De Moor IV:23: Against Manichean Dualism


This error of the Manicheans in the Third Century and thereafter was more well known than the others, that there are two eternal and opposite Principia, one of the good, the other of evil: in the assertion of which heresy a superabounding herd of Gnostics followed, who already in the Second Century were conversant with this opinion: see SPANHEIM’S Historiam Ecclesiasticam, Century III, chapter VII, § 5, columns 751-753; BUDDEUS’ Isagogen ad Theologiam universam, book II, chapter VII, § 3, tome 2, pages 1025-1031; AUGUSTINE’S de Hæresibus, chapter XLVI, page 976a, in Danæi Opusculis; DANÆUS’ Notas in locis, page 970a; and compare either AUGUSTINE or DANÆUS in the same place, chapter VII, page 924a, chapter III, page 918a, chapter VI, pages 921b, 923b, chapter XXI, page 939a, b, chapter XXII, pages 940a, 941, chapter XIV, pages 932b, 933b, chapter XVI, page 934, chapter XXIII, page 942, 943. Among the Gentiles Plutarch held the same error, appealing to the most ancient peoples and the most celebrated Philosophers of the former age, who also held the same opinion; see LELAND’S de Utilitate et Necessitate Revelationis Christi, part I, section II, chapter XIII, pages 370-372.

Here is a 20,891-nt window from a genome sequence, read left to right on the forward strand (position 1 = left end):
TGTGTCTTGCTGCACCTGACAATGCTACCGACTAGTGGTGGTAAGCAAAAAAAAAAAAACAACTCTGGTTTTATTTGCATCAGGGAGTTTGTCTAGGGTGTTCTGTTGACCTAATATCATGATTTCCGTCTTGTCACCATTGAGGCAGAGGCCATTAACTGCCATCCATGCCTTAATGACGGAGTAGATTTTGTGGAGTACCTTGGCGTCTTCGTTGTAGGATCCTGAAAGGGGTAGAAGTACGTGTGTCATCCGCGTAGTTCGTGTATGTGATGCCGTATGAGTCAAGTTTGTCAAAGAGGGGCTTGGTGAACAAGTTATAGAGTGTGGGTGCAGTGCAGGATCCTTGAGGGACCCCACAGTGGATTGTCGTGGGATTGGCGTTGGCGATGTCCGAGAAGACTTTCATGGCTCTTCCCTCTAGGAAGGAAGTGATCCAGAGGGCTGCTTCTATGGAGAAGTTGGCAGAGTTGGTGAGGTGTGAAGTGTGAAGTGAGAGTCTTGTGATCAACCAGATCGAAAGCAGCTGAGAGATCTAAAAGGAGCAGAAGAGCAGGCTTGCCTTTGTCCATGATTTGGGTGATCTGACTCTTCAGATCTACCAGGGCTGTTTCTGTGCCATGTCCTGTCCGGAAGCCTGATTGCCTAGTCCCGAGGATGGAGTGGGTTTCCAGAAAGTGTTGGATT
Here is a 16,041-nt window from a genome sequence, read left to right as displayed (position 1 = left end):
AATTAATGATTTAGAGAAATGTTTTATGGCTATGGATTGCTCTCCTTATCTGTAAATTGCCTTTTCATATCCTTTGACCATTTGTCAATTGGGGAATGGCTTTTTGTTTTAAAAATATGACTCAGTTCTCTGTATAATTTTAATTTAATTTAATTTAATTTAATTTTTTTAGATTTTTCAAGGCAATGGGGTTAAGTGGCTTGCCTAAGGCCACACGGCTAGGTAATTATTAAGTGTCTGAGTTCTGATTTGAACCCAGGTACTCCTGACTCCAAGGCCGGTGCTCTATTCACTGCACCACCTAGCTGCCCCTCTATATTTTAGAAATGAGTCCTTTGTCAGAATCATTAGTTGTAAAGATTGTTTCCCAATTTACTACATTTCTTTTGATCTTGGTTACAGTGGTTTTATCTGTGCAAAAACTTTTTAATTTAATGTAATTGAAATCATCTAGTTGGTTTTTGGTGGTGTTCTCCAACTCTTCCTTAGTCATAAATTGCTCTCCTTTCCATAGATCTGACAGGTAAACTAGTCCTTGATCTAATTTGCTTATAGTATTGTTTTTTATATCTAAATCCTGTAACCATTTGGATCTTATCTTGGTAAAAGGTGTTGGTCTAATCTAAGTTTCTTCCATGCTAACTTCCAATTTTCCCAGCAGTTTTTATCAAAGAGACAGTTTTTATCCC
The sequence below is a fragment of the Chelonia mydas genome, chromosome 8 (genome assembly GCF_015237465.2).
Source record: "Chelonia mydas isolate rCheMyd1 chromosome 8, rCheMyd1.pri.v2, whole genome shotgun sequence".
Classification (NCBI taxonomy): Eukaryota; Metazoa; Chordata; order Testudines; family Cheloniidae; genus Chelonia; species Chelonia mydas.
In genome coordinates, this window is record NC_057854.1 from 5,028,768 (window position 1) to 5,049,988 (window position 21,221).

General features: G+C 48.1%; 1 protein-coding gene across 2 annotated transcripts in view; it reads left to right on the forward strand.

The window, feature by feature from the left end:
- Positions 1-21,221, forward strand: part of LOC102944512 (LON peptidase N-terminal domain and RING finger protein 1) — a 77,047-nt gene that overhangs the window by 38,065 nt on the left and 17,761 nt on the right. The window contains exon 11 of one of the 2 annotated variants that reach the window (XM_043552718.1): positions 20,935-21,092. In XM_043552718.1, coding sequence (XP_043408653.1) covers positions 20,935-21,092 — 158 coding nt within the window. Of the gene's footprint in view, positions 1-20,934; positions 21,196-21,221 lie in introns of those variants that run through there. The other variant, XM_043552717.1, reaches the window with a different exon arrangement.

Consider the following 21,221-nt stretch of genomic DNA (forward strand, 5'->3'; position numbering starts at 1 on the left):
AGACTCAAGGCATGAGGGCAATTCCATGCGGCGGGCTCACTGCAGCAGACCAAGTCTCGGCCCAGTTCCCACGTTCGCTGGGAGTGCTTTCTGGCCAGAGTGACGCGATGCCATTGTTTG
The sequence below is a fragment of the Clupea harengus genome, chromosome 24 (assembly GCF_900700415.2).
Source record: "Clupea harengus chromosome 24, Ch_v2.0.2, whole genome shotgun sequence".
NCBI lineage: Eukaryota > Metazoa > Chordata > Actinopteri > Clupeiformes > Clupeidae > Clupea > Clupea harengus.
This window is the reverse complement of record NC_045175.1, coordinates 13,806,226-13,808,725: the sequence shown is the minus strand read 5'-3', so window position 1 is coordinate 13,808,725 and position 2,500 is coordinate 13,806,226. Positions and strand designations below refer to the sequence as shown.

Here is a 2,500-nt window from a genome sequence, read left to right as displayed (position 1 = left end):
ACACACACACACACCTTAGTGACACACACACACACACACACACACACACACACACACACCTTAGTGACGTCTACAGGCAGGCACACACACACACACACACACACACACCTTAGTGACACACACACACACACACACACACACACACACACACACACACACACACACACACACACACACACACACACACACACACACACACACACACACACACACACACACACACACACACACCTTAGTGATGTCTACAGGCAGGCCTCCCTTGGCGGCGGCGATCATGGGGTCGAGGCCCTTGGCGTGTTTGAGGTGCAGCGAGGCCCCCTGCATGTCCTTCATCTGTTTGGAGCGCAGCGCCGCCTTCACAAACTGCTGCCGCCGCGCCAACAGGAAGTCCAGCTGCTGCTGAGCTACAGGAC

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Dr. Steven Dilday holds a BA in Religion and Philosophy from Campbell University, a Master of Arts in Religion from Westminster Theological Seminary (Philadelphia), and both a Master of Divinity and a  Ph.D. in Puritan History and Literature from Whitefield Theological Seminary.  He is also the translator of Matthew Poole's Synopsis of Biblical Interpreters and Bernardinus De Moor’s Didactico-Elenctic Theology.

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